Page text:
Ecohydrological and hydraulic river modelling for describing aquatic habitats



Natural catchments, rivers and aquatic biodiversity have been strongly degraded due to the negative effects of industrial and urban development as well as the intensification of agriculture. River and catchment rehabilitation measures are necessary in order to improve these depleted river conditions.  

In practice there is a lack of tools that are capable of describing the effects of such measures on the aquatic habitat. Central objective of this project which is funded by the German Federal Environmental Foundation (DBU) is the compilation of an integrated GIS-based modelling system that can be used to depicting the influences of changes in catchment water balance and morphological river structure on the habitat of certain benthic organisms. The approach is to couple an ecohydrological and two hydraulic model to depict certain parameters that are
most important for benthic invertebrates. The parameters discharge dynamics, water depth, flow velocity, substrate stability, sediment transport and the morphological river structure with information about the substrate, river banks and vegetation have to be connected with the demand of the organisms on their natural habitat. These habitat functions are derived from an autecological database as well as from regional macroinvertebrate sampling.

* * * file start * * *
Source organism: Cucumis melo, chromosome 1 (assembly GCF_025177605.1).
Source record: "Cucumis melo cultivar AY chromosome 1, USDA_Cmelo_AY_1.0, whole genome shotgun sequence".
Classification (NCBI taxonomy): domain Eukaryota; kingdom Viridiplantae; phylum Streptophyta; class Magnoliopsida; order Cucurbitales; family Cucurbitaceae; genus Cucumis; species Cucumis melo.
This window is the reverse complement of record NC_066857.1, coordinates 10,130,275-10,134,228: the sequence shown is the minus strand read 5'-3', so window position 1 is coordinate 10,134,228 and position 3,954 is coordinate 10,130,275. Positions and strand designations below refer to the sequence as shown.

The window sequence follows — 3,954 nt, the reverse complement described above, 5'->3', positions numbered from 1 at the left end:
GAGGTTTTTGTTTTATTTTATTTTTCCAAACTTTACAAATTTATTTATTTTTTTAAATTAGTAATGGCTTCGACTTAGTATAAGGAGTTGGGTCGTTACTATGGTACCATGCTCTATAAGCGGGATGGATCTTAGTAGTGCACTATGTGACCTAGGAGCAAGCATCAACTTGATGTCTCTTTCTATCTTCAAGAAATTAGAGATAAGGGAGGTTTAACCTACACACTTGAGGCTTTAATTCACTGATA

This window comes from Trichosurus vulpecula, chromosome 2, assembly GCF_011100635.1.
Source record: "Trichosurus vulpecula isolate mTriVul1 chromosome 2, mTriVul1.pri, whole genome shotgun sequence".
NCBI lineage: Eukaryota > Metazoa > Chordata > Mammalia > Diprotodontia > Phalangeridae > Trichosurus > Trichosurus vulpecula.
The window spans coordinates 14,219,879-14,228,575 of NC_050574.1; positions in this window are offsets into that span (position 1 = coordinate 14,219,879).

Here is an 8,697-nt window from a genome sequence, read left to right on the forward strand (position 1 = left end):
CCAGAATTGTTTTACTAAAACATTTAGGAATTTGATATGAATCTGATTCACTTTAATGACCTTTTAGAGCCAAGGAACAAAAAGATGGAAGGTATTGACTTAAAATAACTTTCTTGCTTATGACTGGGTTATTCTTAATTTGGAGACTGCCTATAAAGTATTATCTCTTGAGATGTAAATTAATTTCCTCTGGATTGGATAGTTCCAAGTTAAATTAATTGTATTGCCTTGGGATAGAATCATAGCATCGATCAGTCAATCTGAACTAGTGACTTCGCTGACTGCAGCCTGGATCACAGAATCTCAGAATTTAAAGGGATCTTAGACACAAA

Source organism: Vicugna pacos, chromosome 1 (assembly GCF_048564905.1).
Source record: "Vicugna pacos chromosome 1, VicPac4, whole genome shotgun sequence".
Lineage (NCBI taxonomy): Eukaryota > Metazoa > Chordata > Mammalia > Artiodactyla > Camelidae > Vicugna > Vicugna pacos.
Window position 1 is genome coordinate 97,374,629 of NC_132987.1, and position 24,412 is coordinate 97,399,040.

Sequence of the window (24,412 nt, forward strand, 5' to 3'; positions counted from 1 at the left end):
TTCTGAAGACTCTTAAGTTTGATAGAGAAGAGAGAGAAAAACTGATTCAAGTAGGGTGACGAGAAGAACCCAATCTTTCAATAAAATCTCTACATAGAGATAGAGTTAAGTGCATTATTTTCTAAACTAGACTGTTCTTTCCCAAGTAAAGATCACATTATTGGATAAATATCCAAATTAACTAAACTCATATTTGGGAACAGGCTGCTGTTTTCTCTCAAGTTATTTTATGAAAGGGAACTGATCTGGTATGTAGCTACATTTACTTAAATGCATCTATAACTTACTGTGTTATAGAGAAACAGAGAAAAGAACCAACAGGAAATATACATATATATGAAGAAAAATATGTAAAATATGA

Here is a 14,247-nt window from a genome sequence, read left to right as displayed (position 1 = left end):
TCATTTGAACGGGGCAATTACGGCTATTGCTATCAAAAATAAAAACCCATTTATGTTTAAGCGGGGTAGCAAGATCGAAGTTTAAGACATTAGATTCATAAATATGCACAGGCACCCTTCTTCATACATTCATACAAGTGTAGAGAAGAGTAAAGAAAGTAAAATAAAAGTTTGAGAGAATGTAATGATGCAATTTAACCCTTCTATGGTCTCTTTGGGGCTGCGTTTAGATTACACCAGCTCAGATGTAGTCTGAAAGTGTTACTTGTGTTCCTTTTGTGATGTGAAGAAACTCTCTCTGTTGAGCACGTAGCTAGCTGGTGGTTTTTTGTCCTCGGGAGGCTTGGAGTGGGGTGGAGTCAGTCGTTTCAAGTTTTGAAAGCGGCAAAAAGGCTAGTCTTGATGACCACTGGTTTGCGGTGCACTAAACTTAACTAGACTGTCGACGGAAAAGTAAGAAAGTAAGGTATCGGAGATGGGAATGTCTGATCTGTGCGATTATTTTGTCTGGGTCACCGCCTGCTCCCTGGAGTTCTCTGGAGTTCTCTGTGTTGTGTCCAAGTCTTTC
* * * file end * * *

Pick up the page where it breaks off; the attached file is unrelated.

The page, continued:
The Soil and Water Assessment Tool (SWAT) is applied to depict the discharge regime and erosion processes in the study area, which is the rural Kielstau catchment in northern Germany. Drainages and landscape depressions are two main regional characteristics and have a significant influence on hydrologic processes there and thus have to be considered in the modeling approach. Furthermore, the SWAT model is used to depict sediment input from the catchment into the river, which is governed by erosion from agricultural fields and drainages. Using the resulting hydrographs and sediment graphs for each tributary as boundary conditions, the main river channel is modelled with the 1D model HEC-RAS and certain hotspots with the 2D ADaptive Hydraulic modelling system (ADH). The models calculate water depth, flow velocity, substrate and bank stability as well as sediment transport in variable resolutions.


Functions, which describe deadly, uncomfortable, comfortable and optimum ranges for each modelled organism and each parameter are then applied on the parameter maps for further habitat evaluation in the GIS. 


Sediment measurements for validating the model outputs are carried out at the Department of Hydrology and Water Resources Management, University of Kiel. Biological sampling and data on organism preferences are supplied by the Institute for Hydrobiology and Zoology, University of Duisburg-Essen. River topography, hydromorphological and hydrological data are collected during own measurement campaigns and provided by the Land Survey Office Kiel, soilAQUA, the State Agency for Coastal Protection, National Park and Marine Protection as well as the Department of Nature and Environment Schleswig-Holstein.